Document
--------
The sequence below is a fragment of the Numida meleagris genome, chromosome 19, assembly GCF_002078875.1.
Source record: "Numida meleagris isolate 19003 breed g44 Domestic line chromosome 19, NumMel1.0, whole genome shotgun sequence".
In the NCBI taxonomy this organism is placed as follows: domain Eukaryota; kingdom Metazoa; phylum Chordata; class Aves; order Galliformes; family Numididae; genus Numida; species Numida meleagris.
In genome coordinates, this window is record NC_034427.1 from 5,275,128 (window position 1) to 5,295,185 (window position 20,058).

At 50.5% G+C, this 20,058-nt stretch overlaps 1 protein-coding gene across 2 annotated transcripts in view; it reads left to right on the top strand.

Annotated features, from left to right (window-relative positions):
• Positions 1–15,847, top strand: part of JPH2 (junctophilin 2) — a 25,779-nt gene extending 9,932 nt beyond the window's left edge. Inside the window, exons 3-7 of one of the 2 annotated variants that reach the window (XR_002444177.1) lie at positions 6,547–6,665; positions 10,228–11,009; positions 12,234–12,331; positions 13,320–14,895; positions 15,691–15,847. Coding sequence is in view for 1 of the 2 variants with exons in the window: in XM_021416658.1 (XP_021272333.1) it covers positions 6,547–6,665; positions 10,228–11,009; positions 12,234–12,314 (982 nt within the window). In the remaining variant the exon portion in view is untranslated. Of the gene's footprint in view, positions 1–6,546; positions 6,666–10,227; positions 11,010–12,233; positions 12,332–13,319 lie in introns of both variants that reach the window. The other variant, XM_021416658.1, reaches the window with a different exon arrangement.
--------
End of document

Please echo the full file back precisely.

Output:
The sequence below is a fragment of the Numida meleagris genome, chromosome 19, assembly GCF_002078875.1.
Source record: "Numida meleagris isolate 19003 breed g44 Domestic line chromosome 19, NumMel1.0, whole genome shotgun sequence".
In the NCBI taxonomy this organism is placed as follows: domain Eukaryota; kingdom Metazoa; phylum Chordata; class Aves; order Galliformes; family Numididae; genus Numida; species Numida meleagris.
In genome coordinates, this window is record NC_034427.1 from 5,275,128 (window position 1) to 5,295,185 (window position 20,058).

At 50.5% G+C, this 20,058-nt stretch overlaps 1 protein-coding gene across 2 annotated transcripts in view; it reads left to right on the top strand.

Annotated features, from left to right (window-relative positions):
• Positions 1–15,847, top strand: part of JPH2 (junctophilin 2) — a 25,779-nt gene extending 9,932 nt beyond the window's left edge. Inside the window, exons 3-7 of one of the 2 annotated variants that reach the window (XR_002444177.1) lie at positions 6,547–6,665; positions 10,228–11,009; positions 12,234–12,331; positions 13,320–14,895; positions 15,691–15,847. Coding sequence is in view for 1 of the 2 variants with exons in the window: in XM_021416658.1 (XP_021272333.1) it covers positions 6,547–6,665; positions 10,228–11,009; positions 12,234–12,314 (982 nt within the window). In the remaining variant the exon portion in view is untranslated. Of the gene's footprint in view, positions 1–6,546; positions 6,666–10,227; positions 11,010–12,233; positions 12,332–13,319 lie in introns of both variants that reach the window. The other variant, XM_021416658.1, reaches the window with a different exon arrangement.